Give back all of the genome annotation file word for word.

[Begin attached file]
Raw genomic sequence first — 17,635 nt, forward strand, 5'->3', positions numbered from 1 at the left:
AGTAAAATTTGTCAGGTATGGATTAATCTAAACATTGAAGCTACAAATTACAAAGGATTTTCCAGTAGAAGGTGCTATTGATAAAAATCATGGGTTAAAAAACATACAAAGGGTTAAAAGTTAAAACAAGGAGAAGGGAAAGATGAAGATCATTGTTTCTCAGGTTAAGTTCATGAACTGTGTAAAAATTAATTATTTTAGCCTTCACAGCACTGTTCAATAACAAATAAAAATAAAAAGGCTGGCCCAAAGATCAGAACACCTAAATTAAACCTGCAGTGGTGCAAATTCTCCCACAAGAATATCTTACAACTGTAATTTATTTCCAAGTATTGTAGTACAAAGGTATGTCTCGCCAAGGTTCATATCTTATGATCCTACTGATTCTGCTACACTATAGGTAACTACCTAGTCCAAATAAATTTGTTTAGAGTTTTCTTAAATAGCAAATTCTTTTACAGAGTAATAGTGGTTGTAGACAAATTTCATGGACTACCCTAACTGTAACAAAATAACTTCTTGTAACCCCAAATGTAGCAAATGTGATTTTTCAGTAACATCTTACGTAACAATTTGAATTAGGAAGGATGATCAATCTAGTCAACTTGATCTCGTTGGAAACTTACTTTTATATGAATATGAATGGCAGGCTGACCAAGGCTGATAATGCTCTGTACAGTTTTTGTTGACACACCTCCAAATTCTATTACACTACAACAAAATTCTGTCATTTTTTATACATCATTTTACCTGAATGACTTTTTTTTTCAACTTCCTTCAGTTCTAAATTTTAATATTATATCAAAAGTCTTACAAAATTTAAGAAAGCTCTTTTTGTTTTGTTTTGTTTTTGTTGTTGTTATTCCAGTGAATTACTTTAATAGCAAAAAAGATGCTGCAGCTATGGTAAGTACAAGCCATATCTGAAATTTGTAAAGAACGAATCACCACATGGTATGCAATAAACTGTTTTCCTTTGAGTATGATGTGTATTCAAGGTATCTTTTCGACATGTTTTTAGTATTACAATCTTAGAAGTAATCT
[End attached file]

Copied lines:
Raw genomic sequence first — 17,635 nt, forward strand, 5'->3', positions numbered from 1 at the left:
AGTAAAATTTGTCAGGTATGGATTAATCTAAACATTGAAGCTACAAATTACAAAGGATTTTCCAGTAGAAGGTGCTATTGATAAAAATCATGGGTTAAAAAACATACAAAGGGTTAAAAGTTAAAACAAGGAGAAGGGAAAGATGAAGATCATTGTTTCTCAGGTTAAGTTCATGAACTGTGTAAAAATTAATTATTTTAGCCTTCACAGCACTGTTCAATAACAAATAAAAATAAAAAGGCTGGCCCAAAGATCAGAACACCTAAATTAAACCTGCAGTGGTGCAAATTCTCCCACAAGAATATCTTACAACTGTAATTTATTTCCAAGTATTGTAGTACAAAGGTATGTCTCGCCAAGGTTCATATCTTATGATCCTACTGATTCTGCTACACTATAGGTAACTACCTAGTCCAAATAAATTTGTTTAGAGTTTTCTTAAATAGCAAATTCTTTTACAGAGTAATAGTGGTTGTAGACAAATTTCATGGACTACCCTAACTGTAACAAAATAACTTCTTGTAACCCCAAATGTAGCAAATGTGATTTTTCAGTAACATCTTACGTAACAATTTGAATTAGGAAGGATGATCAATCTAGTCAACTTGATCTCGTTGGAAACTTACTTTTATATGAATATGAATGGCAGGCTGACCAAGGCTGATAATGCTCTGTACAGTTTTTGTTGACACACCTCCAAATTCTATTACACTACAACAAAATTCTGTCATTTTTTATACATCATTTTACCTGAATGACTTTTTTTTTCAACTTCCTTCAGTTCTAAATTTTAATATTATATCAAAAGTCTTACAAAATTTAAGAAAGCTCTTTTTGTTTTGTTTTGTTTTTGTTGTTGTTATTCCAGTGAATTACTTTAATAGCAAAAAAGATGCTGCAGCTATGGTAAGTACAAGCCATATCTGAAATTTGTAAAGAACGAATCACCACATGGTATGCAATAAACTGTTTTCCTTTGAGTATGATGTGTATTCAAGGTATCTTTTCGACATGTTTTTAGTATTACAATCTTAGAAGTAATCT